In Memorium – Gay Dahlstrom

Gay DahlstromIt seems that each year, we lose one of the heroes of Texas land conservation, and 2014 was no exception. In addition to the loss of R.B. Wilson of Flying Horseshoe Ranch, we were saddened to hear of the sudden loss of Mrs. Gay Ruby Dahlstrom.

Together with her mother, father and older brother, Cecil Ruby, Jr., Gay Dahlstrom (born Eloise Gay Ruby) first began her life on the properties now known as Dahlstrom Ranch and Ruby Ranch in 1937. Gay and her future husband Jack Dahlstrom were elected as King and Queen of the Prom at Buda High School, after which she went on to attend the University of Texas until she and Jack married. The early years of their marriage sent them all over Texas, moving more than forty times in ten years, followed by a long tenure in Dallas. However, the family land still called to them, and they eventually retired and resumed ranching on the Dahlstrom Ranch. Since then, Gay, Jack Sr., and their son and three daughters as well as Gay’s grandchildren, have dedicated much of their lives and resources to caring for their family’s land and its water and wildlife.

Initial discussions with Hill Country Conservancy about keeping the land intact began in 2007, after much family discussion and with Jack Sr.’s health dwindling. HCC was hosted at the ranch, and immediately upon stepping foot on it for the first time, HCC staff was astounded by its sensitivity, uniqueness and obvious importance for our region’s supply of plentiful, clean water. Jack, Jr. hosted and walked his guests to numerous recharge features, which appeared as giant holes and voids in the ground in almost every direction. With that, protecting the land and these delicate water resources was an obvious choice for HCC. Thus began a three-year long process to negotiate a conservation easement on their 2,253acres, with diverse partners to include Hill Country Conservancy, the Natural Resources Conservation Service, the City of Austin and Hays County, the first partnership of its kind in Hays County.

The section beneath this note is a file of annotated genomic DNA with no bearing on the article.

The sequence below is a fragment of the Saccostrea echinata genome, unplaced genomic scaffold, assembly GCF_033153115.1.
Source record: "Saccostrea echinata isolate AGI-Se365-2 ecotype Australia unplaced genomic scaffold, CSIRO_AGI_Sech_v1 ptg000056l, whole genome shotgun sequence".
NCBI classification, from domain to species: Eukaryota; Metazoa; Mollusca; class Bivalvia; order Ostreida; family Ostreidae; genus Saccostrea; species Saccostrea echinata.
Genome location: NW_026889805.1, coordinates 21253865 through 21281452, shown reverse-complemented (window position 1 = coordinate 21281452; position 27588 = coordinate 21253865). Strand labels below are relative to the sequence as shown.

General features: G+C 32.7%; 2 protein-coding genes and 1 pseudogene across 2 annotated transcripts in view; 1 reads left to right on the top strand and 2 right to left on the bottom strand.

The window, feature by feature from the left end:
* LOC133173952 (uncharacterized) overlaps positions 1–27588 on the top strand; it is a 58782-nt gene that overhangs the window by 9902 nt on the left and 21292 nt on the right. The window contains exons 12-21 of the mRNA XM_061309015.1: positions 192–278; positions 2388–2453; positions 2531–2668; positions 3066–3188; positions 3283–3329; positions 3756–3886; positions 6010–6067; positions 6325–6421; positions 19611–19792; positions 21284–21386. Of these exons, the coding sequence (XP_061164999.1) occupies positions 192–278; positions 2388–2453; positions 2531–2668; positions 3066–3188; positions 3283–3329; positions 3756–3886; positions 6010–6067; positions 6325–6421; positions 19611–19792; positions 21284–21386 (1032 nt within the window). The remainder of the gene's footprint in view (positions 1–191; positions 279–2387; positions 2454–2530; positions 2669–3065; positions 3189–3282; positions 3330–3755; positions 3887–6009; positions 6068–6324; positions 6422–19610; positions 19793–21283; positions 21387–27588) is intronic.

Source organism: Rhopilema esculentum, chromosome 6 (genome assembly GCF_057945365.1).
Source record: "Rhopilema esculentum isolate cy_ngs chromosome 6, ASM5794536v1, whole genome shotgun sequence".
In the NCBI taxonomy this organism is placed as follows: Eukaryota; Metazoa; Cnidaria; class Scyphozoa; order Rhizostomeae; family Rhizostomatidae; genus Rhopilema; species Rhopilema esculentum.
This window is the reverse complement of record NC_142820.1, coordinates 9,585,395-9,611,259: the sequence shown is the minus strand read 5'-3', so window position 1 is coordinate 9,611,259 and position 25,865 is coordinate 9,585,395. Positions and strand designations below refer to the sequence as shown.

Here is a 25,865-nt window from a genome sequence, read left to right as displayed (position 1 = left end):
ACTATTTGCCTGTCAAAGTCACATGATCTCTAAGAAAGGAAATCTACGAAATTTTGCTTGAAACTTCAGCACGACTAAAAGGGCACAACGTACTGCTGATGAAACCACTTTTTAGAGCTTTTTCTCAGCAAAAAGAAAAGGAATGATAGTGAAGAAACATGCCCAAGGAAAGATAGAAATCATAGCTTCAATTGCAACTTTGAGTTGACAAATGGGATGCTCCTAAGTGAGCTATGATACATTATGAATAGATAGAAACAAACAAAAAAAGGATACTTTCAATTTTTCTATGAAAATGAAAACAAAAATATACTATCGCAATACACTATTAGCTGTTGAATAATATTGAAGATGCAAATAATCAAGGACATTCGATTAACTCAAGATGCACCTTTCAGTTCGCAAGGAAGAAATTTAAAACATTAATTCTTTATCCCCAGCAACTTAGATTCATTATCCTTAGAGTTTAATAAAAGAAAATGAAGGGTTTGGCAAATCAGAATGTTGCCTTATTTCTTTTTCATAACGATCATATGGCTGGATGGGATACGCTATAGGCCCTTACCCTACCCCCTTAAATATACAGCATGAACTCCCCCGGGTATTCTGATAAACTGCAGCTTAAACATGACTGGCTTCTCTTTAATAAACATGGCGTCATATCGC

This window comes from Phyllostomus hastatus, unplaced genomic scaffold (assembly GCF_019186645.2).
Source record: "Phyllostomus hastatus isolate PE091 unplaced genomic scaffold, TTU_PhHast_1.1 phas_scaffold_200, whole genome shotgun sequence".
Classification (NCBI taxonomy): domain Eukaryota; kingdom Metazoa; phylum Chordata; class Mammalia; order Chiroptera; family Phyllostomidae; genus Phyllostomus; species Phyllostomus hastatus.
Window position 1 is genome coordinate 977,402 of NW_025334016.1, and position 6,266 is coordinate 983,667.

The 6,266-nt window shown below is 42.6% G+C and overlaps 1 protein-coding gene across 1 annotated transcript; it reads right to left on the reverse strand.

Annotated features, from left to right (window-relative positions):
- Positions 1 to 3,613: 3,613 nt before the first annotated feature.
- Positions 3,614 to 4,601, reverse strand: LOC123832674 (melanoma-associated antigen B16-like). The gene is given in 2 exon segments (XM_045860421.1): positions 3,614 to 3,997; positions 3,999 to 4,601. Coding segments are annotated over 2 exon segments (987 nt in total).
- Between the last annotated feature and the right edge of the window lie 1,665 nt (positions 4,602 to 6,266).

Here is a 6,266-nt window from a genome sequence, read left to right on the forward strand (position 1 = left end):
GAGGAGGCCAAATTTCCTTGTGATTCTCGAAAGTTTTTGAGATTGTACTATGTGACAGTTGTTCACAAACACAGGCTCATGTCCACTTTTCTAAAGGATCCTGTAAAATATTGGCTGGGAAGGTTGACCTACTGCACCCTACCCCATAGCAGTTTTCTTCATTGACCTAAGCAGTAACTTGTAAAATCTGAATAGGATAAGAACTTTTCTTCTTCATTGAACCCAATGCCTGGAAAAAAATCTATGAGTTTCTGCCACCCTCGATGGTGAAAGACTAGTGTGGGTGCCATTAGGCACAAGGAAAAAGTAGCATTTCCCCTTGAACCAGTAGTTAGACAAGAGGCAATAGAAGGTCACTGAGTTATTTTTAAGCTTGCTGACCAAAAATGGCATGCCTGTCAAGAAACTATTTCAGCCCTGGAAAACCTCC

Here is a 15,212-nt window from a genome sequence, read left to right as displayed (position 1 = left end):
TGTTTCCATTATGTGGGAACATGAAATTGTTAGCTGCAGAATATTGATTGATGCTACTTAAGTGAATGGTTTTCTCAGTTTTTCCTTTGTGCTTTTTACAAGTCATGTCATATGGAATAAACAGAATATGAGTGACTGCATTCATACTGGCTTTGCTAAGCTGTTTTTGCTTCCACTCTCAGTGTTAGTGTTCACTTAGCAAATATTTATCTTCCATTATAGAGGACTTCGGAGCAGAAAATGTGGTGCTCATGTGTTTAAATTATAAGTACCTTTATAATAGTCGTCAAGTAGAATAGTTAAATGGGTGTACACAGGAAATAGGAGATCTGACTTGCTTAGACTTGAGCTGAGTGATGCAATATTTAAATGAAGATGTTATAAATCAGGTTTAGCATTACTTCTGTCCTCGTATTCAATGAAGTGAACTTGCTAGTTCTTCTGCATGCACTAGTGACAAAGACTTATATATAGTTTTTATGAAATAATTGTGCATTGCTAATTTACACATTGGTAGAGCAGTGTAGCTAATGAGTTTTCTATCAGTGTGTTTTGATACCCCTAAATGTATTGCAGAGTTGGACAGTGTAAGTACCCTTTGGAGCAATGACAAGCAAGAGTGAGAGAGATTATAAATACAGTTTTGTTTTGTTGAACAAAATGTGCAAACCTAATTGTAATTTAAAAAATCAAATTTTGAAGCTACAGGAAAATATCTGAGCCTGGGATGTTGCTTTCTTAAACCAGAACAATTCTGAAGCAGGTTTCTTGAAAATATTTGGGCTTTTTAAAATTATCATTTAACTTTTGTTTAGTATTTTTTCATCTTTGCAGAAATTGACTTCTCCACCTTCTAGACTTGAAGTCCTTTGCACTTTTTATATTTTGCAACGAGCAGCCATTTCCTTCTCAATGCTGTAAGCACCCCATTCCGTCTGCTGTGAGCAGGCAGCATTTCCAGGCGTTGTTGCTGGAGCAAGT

Gay Dahlstrom further set herself apart because she not only wanted to protect her family’s land, but she also sought to someday allow limited public access to a portion of the ranch. During her later years, she expressed many times how critical the solitude and serenity provided by nature was to her well-being and spiritual life. She wanted to share that with others, and she felt the best way to do this was to offer others the opportunity to experience nature. (Note: This dream has not yet been fulfilled, but Mrs. Dahlstrom’s children are currently working with Hays County regarding the lease agreement which would make this vision of limited public access a reality. Until then, there is no public access on their private land.)

We join the Dahlstrom family in celebration of the life of Gay Ruby Dahlstrom and the legacy she has created for all of us in Central Texas as well as future generations of Texans. The Hill Country wouldn’t be the same without her.